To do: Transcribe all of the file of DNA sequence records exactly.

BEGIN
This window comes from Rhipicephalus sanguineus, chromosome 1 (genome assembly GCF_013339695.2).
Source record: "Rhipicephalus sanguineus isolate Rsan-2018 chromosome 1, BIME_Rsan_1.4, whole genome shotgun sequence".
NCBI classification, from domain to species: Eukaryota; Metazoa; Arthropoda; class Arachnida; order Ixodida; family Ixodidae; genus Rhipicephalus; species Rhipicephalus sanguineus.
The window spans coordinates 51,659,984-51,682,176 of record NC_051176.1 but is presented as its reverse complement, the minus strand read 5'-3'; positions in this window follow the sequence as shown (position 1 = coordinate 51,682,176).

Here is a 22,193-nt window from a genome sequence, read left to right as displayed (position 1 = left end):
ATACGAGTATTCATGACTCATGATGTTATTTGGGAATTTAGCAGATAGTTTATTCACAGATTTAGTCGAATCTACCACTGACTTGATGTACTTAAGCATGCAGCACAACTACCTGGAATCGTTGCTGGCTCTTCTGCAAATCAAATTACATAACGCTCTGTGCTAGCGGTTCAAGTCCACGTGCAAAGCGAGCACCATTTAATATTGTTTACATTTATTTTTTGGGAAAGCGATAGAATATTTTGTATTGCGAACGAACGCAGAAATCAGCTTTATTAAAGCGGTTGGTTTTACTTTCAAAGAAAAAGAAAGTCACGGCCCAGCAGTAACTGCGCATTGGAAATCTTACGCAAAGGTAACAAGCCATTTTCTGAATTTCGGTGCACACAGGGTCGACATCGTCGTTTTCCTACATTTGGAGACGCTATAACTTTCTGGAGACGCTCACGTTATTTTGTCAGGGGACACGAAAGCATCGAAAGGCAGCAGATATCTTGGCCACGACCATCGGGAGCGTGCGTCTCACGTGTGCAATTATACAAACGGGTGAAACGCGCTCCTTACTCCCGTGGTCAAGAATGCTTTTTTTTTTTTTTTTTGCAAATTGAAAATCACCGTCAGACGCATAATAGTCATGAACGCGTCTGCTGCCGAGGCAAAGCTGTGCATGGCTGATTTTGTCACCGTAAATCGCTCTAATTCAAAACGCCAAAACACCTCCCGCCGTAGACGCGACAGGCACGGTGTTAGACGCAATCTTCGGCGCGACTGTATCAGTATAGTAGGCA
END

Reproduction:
This window comes from Rhipicephalus sanguineus, chromosome 1 (genome assembly GCF_013339695.2).
Source record: "Rhipicephalus sanguineus isolate Rsan-2018 chromosome 1, BIME_Rsan_1.4, whole genome shotgun sequence".
NCBI classification, from domain to species: Eukaryota; Metazoa; Arthropoda; class Arachnida; order Ixodida; family Ixodidae; genus Rhipicephalus; species Rhipicephalus sanguineus.
The window spans coordinates 51,659,984-51,682,176 of record NC_051176.1 but is presented as its reverse complement, the minus strand read 5'-3'; positions in this window follow the sequence as shown (position 1 = coordinate 51,682,176).

Here is a 22,193-nt window from a genome sequence, read left to right as displayed (position 1 = left end):
ATACGAGTATTCATGACTCATGATGTTATTTGGGAATTTAGCAGATAGTTTATTCACAGATTTAGTCGAATCTACCACTGACTTGATGTACTTAAGCATGCAGCACAACTACCTGGAATCGTTGCTGGCTCTTCTGCAAATCAAATTACATAACGCTCTGTGCTAGCGGTTCAAGTCCACGTGCAAAGCGAGCACCATTTAATATTGTTTACATTTATTTTTTGGGAAAGCGATAGAATATTTTGTATTGCGAACGAACGCAGAAATCAGCTTTATTAAAGCGGTTGGTTTTACTTTCAAAGAAAAAGAAAGTCACGGCCCAGCAGTAACTGCGCATTGGAAATCTTACGCAAAGGTAACAAGCCATTTTCTGAATTTCGGTGCACACAGGGTCGACATCGTCGTTTTCCTACATTTGGAGACGCTATAACTTTCTGGAGACGCTCACGTTATTTTGTCAGGGGACACGAAAGCATCGAAAGGCAGCAGATATCTTGGCCACGACCATCGGGAGCGTGCGTCTCACGTGTGCAATTATACAAACGGGTGAAACGCGCTCCTTACTCCCGTGGTCAAGAATGCTTTTTTTTTTTTTTTTTGCAAATTGAAAATCACCGTCAGACGCATAATAGTCATGAACGCGTCTGCTGCCGAGGCAAAGCTGTGCATGGCTGATTTTGTCACCGTAAATCGCTCTAATTCAAAACGCCAAAACACCTCCCGCCGTAGACGCGACAGGCACGGTGTTAGACGCAATCTTCGGCGCGACTGTATCAGTATAGTAGGCA